The Free German Trade Union Federation, in German Freier Deutscher Gewerkschaftsbund (FDGB), was the trade union federation in East Germany. It was part of the National Front of the German Democratic Republic which was controlled by the Socialist Unity Party of Germany (SED)and with sixty-eight seats constituted the second largest bloc of representatives in the Volkskammer ("People's Chamber").
The FDGB, a member of the World Federation of Trade Unions, was made up of about 15 individual trade unions (e.g. IG Metall, IG Transport etc.), Officially, membership in the FDGB was voluntary, but unofficially it was hardly possible to develop a career without joining. In 1986, 98% of all workers and employees were organised in the FDGB which had 9.6 million members. In May 1990, shortly before German reunification, the FDGB was dissolved.
The Books and stamps
Membership subscriptions were paid monthly by revenue stamps known as Beitragsmarken in booklets, In the beginning 1945 to 1948 these booklets were varied in style and colour (I have about 25 different), usually only a folded card 115 mm x 150 mm carrying 2 or 3 years of contributions. The size and shape of the stamps also changed regularly
In about 1949 the books were standardised to the red covered 115 mm x 150 mm 16 page version with room for up to 6 years contributions as well as other info. The first contribution stamps known as Spendenmarken were issued around this time, they were voluntary payments and the stamps usually showed a particular cause or campaign, although where the money went I do not know. For the first time the books had a specific place to put these stamps, a page inside the back cover.
Around 1955 the books changed again to a 85 mm x 115 mm 24 page dark red hardback with room for 5 years contributions and a page for spendenmarken and occasionally extension pages were added. The Beitragsmarken also changed to fit the space available
The books changed for the final time around 1961 to the classic slightly smaller 78 mm x 113 mm 48 page red hardback. Designed to last for 10 years, with 6 months on each page laid out with room for a now standardised Beitragsmarken followed by a Spendenmarken. Several pages towards the back were set aside for extra Spendenmarken which also had a new standard size with a few exceptions.
Spendenmarken or Solidaritätsmarken sets have between 1 and 17 stamps in values ranging from 10 pfennig to 50 marks some were issued over many years
The most common values are the lower ones 10pf , 25pf, 50pf and 1 and 2 marks, examples of these are generally easy to find, slightly rarer are the middle values 3 marks and 5 marks And 4 to 9 marks where they exist are rarer still.
Of the high values 10 marks and over, the 10 is relatively common, the 20 less so, and the others becoming rarer the higher the value. The prize of each set being 50 marks. The exception is the 75pf with is rare in almost every set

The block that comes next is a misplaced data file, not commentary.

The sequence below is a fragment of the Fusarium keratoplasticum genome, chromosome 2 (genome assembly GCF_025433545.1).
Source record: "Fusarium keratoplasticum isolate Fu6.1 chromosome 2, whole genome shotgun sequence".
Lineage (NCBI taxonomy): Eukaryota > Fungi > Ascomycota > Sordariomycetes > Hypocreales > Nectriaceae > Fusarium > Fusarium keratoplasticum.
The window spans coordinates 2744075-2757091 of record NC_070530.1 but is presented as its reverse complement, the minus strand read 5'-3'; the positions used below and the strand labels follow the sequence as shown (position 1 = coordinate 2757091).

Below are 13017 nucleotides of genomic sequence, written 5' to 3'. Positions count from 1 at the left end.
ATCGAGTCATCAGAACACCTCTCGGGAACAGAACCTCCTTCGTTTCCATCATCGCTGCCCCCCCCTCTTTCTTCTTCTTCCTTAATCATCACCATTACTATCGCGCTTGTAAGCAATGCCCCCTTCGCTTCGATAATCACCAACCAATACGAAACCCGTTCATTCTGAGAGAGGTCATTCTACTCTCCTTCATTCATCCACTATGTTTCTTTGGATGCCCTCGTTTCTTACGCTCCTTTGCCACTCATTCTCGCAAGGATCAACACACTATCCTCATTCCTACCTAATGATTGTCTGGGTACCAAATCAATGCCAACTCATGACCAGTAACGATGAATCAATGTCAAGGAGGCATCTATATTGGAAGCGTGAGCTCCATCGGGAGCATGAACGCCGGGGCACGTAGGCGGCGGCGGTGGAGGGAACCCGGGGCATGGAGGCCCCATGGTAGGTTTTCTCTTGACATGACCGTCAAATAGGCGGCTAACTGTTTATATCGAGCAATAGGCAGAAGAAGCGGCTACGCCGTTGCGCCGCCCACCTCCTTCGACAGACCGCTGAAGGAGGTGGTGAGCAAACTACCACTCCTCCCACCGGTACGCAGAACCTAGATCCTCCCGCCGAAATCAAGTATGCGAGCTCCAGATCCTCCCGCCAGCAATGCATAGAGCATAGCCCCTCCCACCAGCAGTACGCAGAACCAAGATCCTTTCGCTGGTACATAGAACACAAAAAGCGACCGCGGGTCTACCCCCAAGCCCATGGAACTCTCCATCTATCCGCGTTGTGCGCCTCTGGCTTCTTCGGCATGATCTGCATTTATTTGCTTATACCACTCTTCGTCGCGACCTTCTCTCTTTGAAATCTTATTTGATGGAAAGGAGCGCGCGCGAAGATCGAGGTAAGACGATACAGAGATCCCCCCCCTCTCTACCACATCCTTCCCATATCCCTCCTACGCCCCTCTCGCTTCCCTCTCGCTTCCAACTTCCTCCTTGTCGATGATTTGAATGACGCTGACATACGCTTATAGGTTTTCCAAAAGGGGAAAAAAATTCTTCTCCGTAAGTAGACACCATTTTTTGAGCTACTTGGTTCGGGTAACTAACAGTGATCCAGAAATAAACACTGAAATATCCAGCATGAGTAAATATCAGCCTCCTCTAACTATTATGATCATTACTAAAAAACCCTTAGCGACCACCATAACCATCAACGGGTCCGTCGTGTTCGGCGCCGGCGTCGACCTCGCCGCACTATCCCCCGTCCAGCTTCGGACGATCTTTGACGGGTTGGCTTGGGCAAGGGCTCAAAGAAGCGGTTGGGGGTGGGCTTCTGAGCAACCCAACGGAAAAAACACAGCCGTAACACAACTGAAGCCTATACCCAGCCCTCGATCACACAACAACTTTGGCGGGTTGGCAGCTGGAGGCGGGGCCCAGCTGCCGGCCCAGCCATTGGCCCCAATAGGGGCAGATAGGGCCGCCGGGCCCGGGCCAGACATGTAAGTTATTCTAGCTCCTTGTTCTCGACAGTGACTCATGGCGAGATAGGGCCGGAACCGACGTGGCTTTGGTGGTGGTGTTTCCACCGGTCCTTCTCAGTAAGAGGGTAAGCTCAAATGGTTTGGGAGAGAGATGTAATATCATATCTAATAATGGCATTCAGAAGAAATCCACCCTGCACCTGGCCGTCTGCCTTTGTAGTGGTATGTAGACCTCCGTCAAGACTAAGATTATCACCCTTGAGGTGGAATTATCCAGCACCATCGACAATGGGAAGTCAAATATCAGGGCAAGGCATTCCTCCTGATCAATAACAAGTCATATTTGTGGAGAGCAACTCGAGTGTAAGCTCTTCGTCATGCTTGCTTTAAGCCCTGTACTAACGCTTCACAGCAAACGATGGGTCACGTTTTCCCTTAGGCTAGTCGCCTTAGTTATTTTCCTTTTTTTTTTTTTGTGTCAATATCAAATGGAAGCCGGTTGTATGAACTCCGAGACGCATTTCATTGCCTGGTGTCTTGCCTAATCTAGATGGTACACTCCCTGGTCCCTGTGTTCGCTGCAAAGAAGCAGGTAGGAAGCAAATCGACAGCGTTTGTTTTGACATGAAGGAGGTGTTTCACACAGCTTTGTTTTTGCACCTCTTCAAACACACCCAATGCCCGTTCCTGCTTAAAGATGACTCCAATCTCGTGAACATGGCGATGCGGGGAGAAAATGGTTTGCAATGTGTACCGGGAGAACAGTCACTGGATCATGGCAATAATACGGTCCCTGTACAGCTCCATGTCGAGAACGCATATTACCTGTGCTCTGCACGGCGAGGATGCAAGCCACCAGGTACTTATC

Beitragsmarken were set at a certain value depending on the cost of subscription for the monthly gross wage. For this reason the higher values are scarce as only the very top earners would need to pay.
These are Spendenmarken for a specific event usually a congress meeting, and are relatively rare as they would only be used for a few months
Every May from 1967 to 1989 a special May day stamp was issued the first 9 were the standard Spendenmarken size but the last 14 were larger. Although only available each May most booklets have a few and collecting them all is not too difficult.
The hard to find are those issued between 1946 and 1951
Beitrittsmarken and control marken are varied and rare the main exception being the 1962 F4 as it was common when everyone changed their book to the final small red version.
These are from the FDGB insurance scheme which was voluntary and had a fixed rate of 1.25 m for everybody, although the books are relatively rare when you do find one it is filled with all the same stamps, those prior to 1964 are hard to find.
West Berlin overprints
A "W" or "DM" overprint hand stamped or printed on Beitragsmarken and Spendenmarken Signifies that the member worked in West Berlin, The probable reason for this would be as a train operator this was due to the designation of the East German Deutsche Reichsbahn in post-war treaties and military protocols as the railway operator in West Berlin. Therefore these overprints are rare.
In 1953 (and all subsequent issues) Beitrittsmarken started to have a Talon stamp attached to their right hand side. This was detached and put on a control card as proof of contribution payments for each member. Rarely found se-tenant I have given them a separate "t" indicator added to the original catalogue number.
When collecting FDGB stamps they are almost always used examples, Unfranked examples are common but Mint stamps are rare as very few if anyone collected them at the time in East Germany and they were not available abroad, the potential for collecting only happened after the fall of the Berlin wall.
They were not printed to the standards of postage stamps on poorer quality paper with colour variations and regularly badly centred, for this reason although not ideal I do not consider poor centring to be a fault. Surprisingly major faults or errors are relatively rare.
First day covers, presentation packs or similar are unknown.